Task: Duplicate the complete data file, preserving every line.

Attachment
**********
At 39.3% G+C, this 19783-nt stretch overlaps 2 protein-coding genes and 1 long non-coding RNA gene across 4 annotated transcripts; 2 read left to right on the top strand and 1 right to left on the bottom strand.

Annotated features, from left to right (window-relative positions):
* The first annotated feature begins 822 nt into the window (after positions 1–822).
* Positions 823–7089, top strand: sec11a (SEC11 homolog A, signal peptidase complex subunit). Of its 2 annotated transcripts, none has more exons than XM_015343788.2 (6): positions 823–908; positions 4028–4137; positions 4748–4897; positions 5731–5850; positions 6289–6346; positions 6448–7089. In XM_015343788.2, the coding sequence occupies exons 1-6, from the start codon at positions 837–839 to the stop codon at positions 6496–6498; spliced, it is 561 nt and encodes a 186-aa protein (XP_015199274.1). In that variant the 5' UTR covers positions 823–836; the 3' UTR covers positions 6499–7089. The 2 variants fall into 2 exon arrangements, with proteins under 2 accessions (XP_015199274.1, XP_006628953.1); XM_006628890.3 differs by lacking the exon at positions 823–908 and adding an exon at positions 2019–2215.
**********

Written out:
At 39.3% G+C, this 19783-nt stretch overlaps 2 protein-coding genes and 1 long non-coding RNA gene across 4 annotated transcripts; 2 read left to right on the top strand and 1 right to left on the bottom strand.

Annotated features, from left to right (window-relative positions):
* The first annotated feature begins 822 nt into the window (after positions 1–822).
* Positions 823–7089, top strand: sec11a (SEC11 homolog A, signal peptidase complex subunit). Of its 2 annotated transcripts, none has more exons than XM_015343788.2 (6): positions 823–908; positions 4028–4137; positions 4748–4897; positions 5731–5850; positions 6289–6346; positions 6448–7089. In XM_015343788.2, the coding sequence occupies exons 1-6, from the start codon at positions 837–839 to the stop codon at positions 6496–6498; spliced, it is 561 nt and encodes a 186-aa protein (XP_015199274.1). In that variant the 5' UTR covers positions 823–836; the 3' UTR covers positions 6499–7089. The 2 variants fall into 2 exon arrangements, with proteins under 2 accessions (XP_015199274.1, XP_006628953.1); XM_006628890.3 differs by lacking the exon at positions 823–908 and adding an exon at positions 2019–2215.